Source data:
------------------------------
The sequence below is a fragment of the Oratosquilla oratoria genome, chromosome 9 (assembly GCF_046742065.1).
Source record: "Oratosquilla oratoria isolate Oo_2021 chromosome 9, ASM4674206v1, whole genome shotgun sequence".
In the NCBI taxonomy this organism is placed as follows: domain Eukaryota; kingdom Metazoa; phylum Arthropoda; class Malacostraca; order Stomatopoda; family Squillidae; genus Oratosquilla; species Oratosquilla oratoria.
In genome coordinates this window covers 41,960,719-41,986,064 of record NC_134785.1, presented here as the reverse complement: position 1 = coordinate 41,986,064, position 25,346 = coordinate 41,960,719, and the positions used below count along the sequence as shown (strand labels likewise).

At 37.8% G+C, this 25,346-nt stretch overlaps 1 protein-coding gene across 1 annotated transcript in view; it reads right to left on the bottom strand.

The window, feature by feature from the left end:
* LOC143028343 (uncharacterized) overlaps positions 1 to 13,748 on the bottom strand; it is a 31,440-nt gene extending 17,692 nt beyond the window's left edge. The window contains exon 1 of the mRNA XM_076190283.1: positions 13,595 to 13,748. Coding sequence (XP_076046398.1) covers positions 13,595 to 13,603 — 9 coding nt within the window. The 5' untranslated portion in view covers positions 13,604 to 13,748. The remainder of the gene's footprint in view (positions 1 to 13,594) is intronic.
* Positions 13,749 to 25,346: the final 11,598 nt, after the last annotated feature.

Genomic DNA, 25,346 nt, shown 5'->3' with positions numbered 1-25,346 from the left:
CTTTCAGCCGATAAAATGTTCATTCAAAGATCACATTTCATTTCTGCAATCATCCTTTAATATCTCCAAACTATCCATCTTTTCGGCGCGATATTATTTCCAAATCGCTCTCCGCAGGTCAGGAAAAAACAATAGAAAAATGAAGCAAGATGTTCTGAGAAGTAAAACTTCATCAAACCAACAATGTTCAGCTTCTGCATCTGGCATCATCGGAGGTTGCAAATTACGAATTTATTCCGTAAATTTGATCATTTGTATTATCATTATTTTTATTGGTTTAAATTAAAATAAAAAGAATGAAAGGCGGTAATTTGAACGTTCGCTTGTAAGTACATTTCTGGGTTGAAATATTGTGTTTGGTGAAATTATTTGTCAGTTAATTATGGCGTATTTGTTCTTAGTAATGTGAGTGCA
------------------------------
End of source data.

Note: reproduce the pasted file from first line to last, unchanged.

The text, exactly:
The sequence below is a fragment of the Oratosquilla oratoria genome, chromosome 9 (assembly GCF_046742065.1).
Source record: "Oratosquilla oratoria isolate Oo_2021 chromosome 9, ASM4674206v1, whole genome shotgun sequence".
In the NCBI taxonomy this organism is placed as follows: domain Eukaryota; kingdom Metazoa; phylum Arthropoda; class Malacostraca; order Stomatopoda; family Squillidae; genus Oratosquilla; species Oratosquilla oratoria.
In genome coordinates this window covers 41,960,719-41,986,064 of record NC_134785.1, presented here as the reverse complement: position 1 = coordinate 41,986,064, position 25,346 = coordinate 41,960,719, and the positions used below count along the sequence as shown (strand labels likewise).

At 37.8% G+C, this 25,346-nt stretch overlaps 1 protein-coding gene across 1 annotated transcript in view; it reads right to left on the bottom strand.

The window, feature by feature from the left end:
* LOC143028343 (uncharacterized) overlaps positions 1 to 13,748 on the bottom strand; it is a 31,440-nt gene extending 17,692 nt beyond the window's left edge. The window contains exon 1 of the mRNA XM_076190283.1: positions 13,595 to 13,748. Coding sequence (XP_076046398.1) covers positions 13,595 to 13,603 — 9 coding nt within the window. The 5' untranslated portion in view covers positions 13,604 to 13,748. The remainder of the gene's footprint in view (positions 1 to 13,594) is intronic.
* Positions 13,749 to 25,346: the final 11,598 nt, after the last annotated feature.

Genomic DNA, 25,346 nt, shown 5'->3' with positions numbered 1-25,346 from the left:
CTTTCAGCCGATAAAATGTTCATTCAAAGATCACATTTCATTTCTGCAATCATCCTTTAATATCTCCAAACTATCCATCTTTTCGGCGCGATATTATTTCCAAATCGCTCTCCGCAGGTCAGGAAAAAACAATAGAAAAATGAAGCAAGATGTTCTGAGAAGTAAAACTTCATCAAACCAACAATGTTCAGCTTCTGCATCTGGCATCATCGGAGGTTGCAAATTACGAATTTATTCCGTAAATTTGATCATTTGTATTATCATTATTTTTATTGGTTTAAATTAAAATAAAAAGAATGAAAGGCGGTAATTTGAACGTTCGCTTGTAAGTACATTTCTGGGTTGAAATATTGTGTTTGGTGAAATTATTTGTCAGTTAATTATGGCGTATTTGTTCTTAGTAATGTGAGTGCA